Denver mayor vetoes City Council’s ban on homeless sweeps in sub-freezing weather

Denver Mayor Mike Johnston on Friday overturned a measure passed by the City Council this week that would have stopped city agencies from clearing homeless encampments during freezing weather — the mayor’s first veto since taking office in July.

Johnston decided the legislation, while well-intentioned, “would restrict the city’s ability to do this life-saving work for approximately four months of the year,” according to a city news release issued in the afternoon that didn’t directly quote the mayor.

The release referenced Johnston’s House 1,000 sheltering effort, which as of Friday was providing temporary shelter for more than 1,175 people who might otherwise have been living outdoors.

The council passed its ordinance in a contentious vote Monday night. It prohibited the city’s health, public works and transportation, and police departments from removing shelters such as tents at times when temperatures were forecast to be 32 degrees or below.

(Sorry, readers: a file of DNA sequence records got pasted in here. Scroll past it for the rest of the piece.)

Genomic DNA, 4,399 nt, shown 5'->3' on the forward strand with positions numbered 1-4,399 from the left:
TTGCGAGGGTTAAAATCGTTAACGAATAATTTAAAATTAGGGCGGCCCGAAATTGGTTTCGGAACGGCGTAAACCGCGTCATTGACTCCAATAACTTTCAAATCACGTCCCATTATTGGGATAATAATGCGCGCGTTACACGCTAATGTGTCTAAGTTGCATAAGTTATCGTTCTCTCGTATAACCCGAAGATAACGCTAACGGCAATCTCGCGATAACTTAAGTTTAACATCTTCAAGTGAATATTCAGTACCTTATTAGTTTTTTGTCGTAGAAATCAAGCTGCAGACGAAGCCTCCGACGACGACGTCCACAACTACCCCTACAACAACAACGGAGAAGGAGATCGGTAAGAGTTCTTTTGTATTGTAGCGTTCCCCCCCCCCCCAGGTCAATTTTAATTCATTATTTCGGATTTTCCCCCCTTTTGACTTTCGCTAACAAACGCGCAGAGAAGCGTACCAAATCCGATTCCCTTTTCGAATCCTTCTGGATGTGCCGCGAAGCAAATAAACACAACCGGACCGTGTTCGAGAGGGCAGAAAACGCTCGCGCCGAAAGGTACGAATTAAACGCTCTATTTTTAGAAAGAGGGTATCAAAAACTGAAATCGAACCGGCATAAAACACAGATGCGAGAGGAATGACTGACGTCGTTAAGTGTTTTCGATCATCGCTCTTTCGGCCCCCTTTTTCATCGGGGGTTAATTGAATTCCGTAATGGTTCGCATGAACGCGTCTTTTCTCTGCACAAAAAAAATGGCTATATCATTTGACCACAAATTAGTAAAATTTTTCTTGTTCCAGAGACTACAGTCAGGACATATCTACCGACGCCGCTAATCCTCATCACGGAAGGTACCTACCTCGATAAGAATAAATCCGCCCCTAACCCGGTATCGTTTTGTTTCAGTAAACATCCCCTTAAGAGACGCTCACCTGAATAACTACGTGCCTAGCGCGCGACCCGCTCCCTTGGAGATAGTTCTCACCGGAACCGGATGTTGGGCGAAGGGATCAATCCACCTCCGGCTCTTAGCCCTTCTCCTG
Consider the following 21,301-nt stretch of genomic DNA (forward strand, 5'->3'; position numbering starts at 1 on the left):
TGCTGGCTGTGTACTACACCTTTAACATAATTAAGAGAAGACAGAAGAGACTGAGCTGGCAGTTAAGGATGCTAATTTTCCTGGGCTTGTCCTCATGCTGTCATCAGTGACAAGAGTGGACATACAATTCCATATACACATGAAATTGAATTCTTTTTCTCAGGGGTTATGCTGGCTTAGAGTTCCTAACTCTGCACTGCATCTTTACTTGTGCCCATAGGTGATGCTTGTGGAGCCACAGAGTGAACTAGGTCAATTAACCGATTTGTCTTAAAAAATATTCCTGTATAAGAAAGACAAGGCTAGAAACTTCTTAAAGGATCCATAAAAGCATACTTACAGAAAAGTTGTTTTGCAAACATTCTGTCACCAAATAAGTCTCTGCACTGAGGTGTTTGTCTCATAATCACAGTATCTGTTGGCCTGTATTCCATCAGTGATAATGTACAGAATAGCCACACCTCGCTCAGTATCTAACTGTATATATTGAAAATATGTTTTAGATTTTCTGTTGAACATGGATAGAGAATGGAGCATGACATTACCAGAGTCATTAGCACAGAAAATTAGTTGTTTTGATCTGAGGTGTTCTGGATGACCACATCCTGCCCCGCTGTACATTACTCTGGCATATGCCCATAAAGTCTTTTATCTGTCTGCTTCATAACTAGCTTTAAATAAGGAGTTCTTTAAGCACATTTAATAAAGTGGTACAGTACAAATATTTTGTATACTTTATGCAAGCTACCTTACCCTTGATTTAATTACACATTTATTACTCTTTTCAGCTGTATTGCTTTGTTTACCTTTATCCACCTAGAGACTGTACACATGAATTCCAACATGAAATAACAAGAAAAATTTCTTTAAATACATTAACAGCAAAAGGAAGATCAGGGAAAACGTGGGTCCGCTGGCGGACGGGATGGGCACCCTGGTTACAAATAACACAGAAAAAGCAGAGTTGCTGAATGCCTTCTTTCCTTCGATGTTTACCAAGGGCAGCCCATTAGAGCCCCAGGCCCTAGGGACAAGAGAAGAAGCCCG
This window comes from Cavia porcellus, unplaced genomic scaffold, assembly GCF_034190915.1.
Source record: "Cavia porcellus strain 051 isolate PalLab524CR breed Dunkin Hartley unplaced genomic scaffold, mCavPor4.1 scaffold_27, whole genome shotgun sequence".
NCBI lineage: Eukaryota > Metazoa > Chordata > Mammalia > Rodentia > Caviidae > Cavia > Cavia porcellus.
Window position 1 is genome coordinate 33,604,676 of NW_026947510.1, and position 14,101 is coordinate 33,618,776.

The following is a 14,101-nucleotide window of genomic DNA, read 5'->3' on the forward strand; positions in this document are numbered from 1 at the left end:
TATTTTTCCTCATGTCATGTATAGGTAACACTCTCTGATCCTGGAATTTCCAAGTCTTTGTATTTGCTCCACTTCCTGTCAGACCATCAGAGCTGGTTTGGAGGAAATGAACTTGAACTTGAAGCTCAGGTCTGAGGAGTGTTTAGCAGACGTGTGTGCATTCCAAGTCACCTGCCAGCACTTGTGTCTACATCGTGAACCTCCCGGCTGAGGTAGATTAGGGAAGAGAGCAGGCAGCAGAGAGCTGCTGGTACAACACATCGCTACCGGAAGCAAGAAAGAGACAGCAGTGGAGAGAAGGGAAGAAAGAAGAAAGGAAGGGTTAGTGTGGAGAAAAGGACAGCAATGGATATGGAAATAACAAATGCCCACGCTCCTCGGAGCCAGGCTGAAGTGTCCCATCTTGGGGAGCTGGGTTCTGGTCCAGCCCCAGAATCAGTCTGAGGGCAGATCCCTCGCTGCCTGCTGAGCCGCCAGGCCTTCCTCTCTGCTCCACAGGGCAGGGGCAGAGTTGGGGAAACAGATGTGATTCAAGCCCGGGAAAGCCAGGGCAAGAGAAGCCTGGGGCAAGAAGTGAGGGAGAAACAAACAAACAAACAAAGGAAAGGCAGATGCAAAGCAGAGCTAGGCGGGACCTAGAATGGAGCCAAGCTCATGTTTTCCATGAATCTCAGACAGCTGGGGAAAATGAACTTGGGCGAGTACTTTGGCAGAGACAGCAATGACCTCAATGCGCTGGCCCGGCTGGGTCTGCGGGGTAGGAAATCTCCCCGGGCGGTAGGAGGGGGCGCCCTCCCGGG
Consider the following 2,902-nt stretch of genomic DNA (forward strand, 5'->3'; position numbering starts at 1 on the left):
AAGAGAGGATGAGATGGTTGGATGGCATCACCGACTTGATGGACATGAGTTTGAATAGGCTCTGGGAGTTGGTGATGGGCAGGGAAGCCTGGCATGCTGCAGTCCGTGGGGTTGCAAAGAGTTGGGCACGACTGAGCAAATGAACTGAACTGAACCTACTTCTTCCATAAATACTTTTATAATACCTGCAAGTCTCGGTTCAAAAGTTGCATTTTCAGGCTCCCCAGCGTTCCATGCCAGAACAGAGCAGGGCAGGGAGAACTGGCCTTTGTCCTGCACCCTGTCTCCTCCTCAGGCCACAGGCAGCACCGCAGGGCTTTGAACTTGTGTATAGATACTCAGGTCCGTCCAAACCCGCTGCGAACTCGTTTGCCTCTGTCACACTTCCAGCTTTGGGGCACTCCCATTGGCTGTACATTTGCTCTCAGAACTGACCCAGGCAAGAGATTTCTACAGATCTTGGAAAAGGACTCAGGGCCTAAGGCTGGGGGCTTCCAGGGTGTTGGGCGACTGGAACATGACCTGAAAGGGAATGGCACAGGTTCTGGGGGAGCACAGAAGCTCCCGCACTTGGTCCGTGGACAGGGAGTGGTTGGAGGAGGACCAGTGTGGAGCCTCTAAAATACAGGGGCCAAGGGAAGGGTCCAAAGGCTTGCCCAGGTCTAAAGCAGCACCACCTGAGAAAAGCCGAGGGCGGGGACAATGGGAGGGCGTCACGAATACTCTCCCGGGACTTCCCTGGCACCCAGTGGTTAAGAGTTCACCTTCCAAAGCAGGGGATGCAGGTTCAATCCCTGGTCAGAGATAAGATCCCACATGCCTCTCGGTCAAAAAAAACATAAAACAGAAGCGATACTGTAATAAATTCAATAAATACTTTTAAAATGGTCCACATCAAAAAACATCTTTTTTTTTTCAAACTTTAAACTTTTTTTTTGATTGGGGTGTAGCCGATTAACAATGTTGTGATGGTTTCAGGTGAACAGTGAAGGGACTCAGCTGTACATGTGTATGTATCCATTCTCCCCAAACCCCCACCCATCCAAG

Referencing testimony from medical experts, bill sponsors cast the measure as a common-sense way to prevent people who are homeless from being exposed to dangerous conditions that could increase the likelihood of frostbite or hypothermia.

But opponents described the limits on enforcing the city’s camping ban as a detriment to efforts to bring more people indoors.

The proposal passed 7-6. Before voting against it, Councilman Darrell Watson, whose District 9 encompasses many of the downtown neighborhoods that have seen large encampments go up over the years, implored the mayor to overturn the legislation.

To overrule the mayor’s veto and reinstate the new restrictions, the council would need a nine-vote super majority.

Related Articles

Politics |

What’s happening in Colorado’s legislature? Check our 2024 bill tracker

Politics |

Lauren Boebert’s election switch is shifting money game in Colorado’s two largest congressional districts

Politics |

Front Range drivers whose cars can’t pass emissions could get $850 for repairs under new bill

Politics |

At Denver intersections, window washing offers migrants a lifeline — and raises safety concerns

Politics |

Gov. Jared Polis signs first new law of 2024, boosting a tax credit for some households

This is a developing story that will be updated.

Stay up-to-date with Colorado Politics by signing up for our weekly newsletter, The Spot.

(Visited 1 times, 1 visits today)

Leave a Reply

Your email address will not be published. Required fields are marked *